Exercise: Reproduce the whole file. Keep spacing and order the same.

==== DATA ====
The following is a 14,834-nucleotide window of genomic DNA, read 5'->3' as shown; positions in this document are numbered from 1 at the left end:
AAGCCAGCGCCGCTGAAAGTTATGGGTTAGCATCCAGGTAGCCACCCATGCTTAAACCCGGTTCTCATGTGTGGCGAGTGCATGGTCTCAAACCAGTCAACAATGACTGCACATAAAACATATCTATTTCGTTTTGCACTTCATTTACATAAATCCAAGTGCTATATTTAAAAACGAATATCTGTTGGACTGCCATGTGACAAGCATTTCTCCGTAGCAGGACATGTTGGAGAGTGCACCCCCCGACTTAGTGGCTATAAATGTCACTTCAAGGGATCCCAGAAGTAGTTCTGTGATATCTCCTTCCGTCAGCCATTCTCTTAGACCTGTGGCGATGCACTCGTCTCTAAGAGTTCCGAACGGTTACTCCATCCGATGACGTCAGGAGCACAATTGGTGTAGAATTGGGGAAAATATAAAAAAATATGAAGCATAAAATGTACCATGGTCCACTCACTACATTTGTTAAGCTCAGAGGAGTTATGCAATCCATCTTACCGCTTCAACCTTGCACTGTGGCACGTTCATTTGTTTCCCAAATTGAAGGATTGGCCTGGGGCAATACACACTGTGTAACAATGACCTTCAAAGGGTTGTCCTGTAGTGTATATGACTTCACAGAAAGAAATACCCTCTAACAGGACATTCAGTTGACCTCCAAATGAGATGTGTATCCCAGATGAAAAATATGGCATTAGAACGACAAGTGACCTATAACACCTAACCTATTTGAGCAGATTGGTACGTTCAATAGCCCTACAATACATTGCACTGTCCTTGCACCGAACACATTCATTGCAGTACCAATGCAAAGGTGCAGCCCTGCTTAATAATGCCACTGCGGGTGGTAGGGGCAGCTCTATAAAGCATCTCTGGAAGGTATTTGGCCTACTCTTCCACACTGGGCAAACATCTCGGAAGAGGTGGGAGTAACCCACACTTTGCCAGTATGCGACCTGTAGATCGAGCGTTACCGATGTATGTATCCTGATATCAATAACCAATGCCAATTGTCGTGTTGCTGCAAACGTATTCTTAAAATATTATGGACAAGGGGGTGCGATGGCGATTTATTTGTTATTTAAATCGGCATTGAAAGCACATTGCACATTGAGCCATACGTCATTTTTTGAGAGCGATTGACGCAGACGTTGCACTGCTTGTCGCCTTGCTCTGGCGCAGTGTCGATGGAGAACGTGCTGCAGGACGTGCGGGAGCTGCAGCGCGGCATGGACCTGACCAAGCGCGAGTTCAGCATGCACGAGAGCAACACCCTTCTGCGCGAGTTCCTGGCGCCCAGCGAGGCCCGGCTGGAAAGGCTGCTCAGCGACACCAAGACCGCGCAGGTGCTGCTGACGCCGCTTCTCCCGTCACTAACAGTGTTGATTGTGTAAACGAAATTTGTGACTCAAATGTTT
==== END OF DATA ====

The following is a 14,834-nucleotide window of genomic DNA, read 5'->3' as shown; positions in this document are numbered from 1 at the left end:
AAGCCAGCGCCGCTGAAAGTTATGGGTTAGCATCCAGGTAGCCACCCATGCTTAAACCCGGTTCTCATGTGTGGCGAGTGCATGGTCTCAAACCAGTCAACAATGACTGCACATAAAACATATCTATTTCGTTTTGCACTTCATTTACATAAATCCAAGTGCTATATTTAAAAACGAATATCTGTTGGACTGCCATGTGACAAGCATTTCTCCGTAGCAGGACATGTTGGAGAGTGCACCCCCCGACTTAGTGGCTATAAATGTCACTTCAAGGGATCCCAGAAGTAGTTCTGTGATATCTCCTTCCGTCAGCCATTCTCTTAGACCTGTGGCGATGCACTCGTCTCTAAGAGTTCCGAACGGTTACTCCATCCGATGACGTCAGGAGCACAATTGGTGTAGAATTGGGGAAAATATAAAAAAATATGAAGCATAAAATGTACCATGGTCCACTCACTACATTTGTTAAGCTCAGAGGAGTTATGCAATCCATCTTACCGCTTCAACCTTGCACTGTGGCACGTTCATTTGTTTCCCAAATTGAAGGATTGGCCTGGGGCAATACACACTGTGTAACAATGACCTTCAAAGGGTTGTCCTGTAGTGTATATGACTTCACAGAAAGAAATACCCTCTAACAGGACATTCAGTTGACCTCCAAATGAGATGTGTATCCCAGATGAAAAATATGGCATTAGAACGACAAGTGACCTATAACACCTAACCTATTTGAGCAGATTGGTACGTTCAATAGCCCTACAATACATTGCACTGTCCTTGCACCGAACACATTCATTGCAGTACCAATGCAAAGGTGCAGCCCTGCTTAATAATGCCACTGCGGGTGGTAGGGGCAGCTCTATAAAGCATCTCTGGAAGGTATTTGGCCTACTCTTCCACACTGGGCAAACATCTCGGAAGAGGTGGGAGTAACCCACACTTTGCCAGTATGCGACCTGTAGATCGAGCGTTACCGATGTATGTATCCTGATATCAATAACCAATGCCAATTGTCGTGTTGCTGCAAACGTATTCTTAAAATATTATGGACAAGGGGGTGCGATGGCGATTTATTTGTTATTTAAATCGGCATTGAAAGCACATTGCACATTGAGCCATACGTCATTTTTTGAGAGCGATTGACGCAGACGTTGCACTGCTTGTCGCCTTGCTCTGGCGCAGTGTCGATGGAGAACGTGCTGCAGGACGTGCGGGAGCTGCAGCGCGGCATGGACCTGACCAAGCGCGAGTTCAGCATGCACGAGAGCAACACCCTTCTGCGCGAGTTCCTGGCGCCCAGCGAGGCCCGGCTGGAAAGGCTGCTCAGCGACACCAAGACCGCGCAGGTGCTGCTGACGCCGCTTCTCCCGTCACTAACAGTGTTGATTGTGTAAACGAAATTTGTGACTCAAATGTTT